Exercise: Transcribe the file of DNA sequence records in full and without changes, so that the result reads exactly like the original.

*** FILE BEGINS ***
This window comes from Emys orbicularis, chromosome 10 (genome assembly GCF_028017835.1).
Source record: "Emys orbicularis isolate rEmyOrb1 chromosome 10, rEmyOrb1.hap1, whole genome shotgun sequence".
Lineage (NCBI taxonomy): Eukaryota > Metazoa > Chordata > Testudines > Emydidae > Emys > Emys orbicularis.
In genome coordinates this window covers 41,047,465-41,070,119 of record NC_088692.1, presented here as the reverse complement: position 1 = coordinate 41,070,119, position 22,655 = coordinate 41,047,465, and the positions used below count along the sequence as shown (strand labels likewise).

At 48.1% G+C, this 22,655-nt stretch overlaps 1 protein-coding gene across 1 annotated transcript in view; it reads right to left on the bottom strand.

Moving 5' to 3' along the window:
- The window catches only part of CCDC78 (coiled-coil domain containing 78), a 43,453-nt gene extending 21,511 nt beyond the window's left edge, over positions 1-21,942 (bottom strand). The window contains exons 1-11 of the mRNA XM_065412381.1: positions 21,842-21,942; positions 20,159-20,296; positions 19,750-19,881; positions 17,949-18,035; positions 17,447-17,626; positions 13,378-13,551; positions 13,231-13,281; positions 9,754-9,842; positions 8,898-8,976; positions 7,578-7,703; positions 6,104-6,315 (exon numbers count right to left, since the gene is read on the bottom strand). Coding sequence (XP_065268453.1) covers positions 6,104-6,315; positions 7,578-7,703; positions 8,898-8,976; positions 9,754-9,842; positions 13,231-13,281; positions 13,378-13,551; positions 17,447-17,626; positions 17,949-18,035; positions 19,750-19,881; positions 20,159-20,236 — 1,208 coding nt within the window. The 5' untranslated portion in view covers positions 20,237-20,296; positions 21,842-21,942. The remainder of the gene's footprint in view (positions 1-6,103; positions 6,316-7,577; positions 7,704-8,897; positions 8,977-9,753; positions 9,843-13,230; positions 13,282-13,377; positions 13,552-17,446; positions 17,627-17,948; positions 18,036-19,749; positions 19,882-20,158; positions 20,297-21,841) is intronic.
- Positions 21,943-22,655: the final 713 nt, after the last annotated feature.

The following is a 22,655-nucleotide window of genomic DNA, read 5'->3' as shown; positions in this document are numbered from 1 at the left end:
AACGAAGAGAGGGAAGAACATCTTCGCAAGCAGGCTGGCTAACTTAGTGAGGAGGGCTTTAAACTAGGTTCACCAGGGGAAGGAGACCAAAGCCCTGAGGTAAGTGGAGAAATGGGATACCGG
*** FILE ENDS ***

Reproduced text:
This window comes from Emys orbicularis, chromosome 10 (genome assembly GCF_028017835.1).
Source record: "Emys orbicularis isolate rEmyOrb1 chromosome 10, rEmyOrb1.hap1, whole genome shotgun sequence".
Lineage (NCBI taxonomy): Eukaryota > Metazoa > Chordata > Testudines > Emydidae > Emys > Emys orbicularis.
In genome coordinates this window covers 41,047,465-41,070,119 of record NC_088692.1, presented here as the reverse complement: position 1 = coordinate 41,070,119, position 22,655 = coordinate 41,047,465, and the positions used below count along the sequence as shown (strand labels likewise).

At 48.1% G+C, this 22,655-nt stretch overlaps 1 protein-coding gene across 1 annotated transcript in view; it reads right to left on the bottom strand.

Moving 5' to 3' along the window:
- The window catches only part of CCDC78 (coiled-coil domain containing 78), a 43,453-nt gene extending 21,511 nt beyond the window's left edge, over positions 1-21,942 (bottom strand). The window contains exons 1-11 of the mRNA XM_065412381.1: positions 21,842-21,942; positions 20,159-20,296; positions 19,750-19,881; positions 17,949-18,035; positions 17,447-17,626; positions 13,378-13,551; positions 13,231-13,281; positions 9,754-9,842; positions 8,898-8,976; positions 7,578-7,703; positions 6,104-6,315 (exon numbers count right to left, since the gene is read on the bottom strand). Coding sequence (XP_065268453.1) covers positions 6,104-6,315; positions 7,578-7,703; positions 8,898-8,976; positions 9,754-9,842; positions 13,231-13,281; positions 13,378-13,551; positions 17,447-17,626; positions 17,949-18,035; positions 19,750-19,881; positions 20,159-20,236 — 1,208 coding nt within the window. The 5' untranslated portion in view covers positions 20,237-20,296; positions 21,842-21,942. The remainder of the gene's footprint in view (positions 1-6,103; positions 6,316-7,577; positions 7,704-8,897; positions 8,977-9,753; positions 9,843-13,230; positions 13,282-13,377; positions 13,552-17,446; positions 17,627-17,948; positions 18,036-19,749; positions 19,882-20,158; positions 20,297-21,841) is intronic.
- Positions 21,943-22,655: the final 713 nt, after the last annotated feature.

The following is a 22,655-nucleotide window of genomic DNA, read 5'->3' as shown; positions in this document are numbered from 1 at the left end:
AACGAAGAGAGGGAAGAACATCTTCGCAAGCAGGCTGGCTAACTTAGTGAGGAGGGCTTTAAACTAGGTTCACCAGGGGAAGGAGACCAAAGCCCTGAGGTAAGTGGAGAAATGGGATACCGG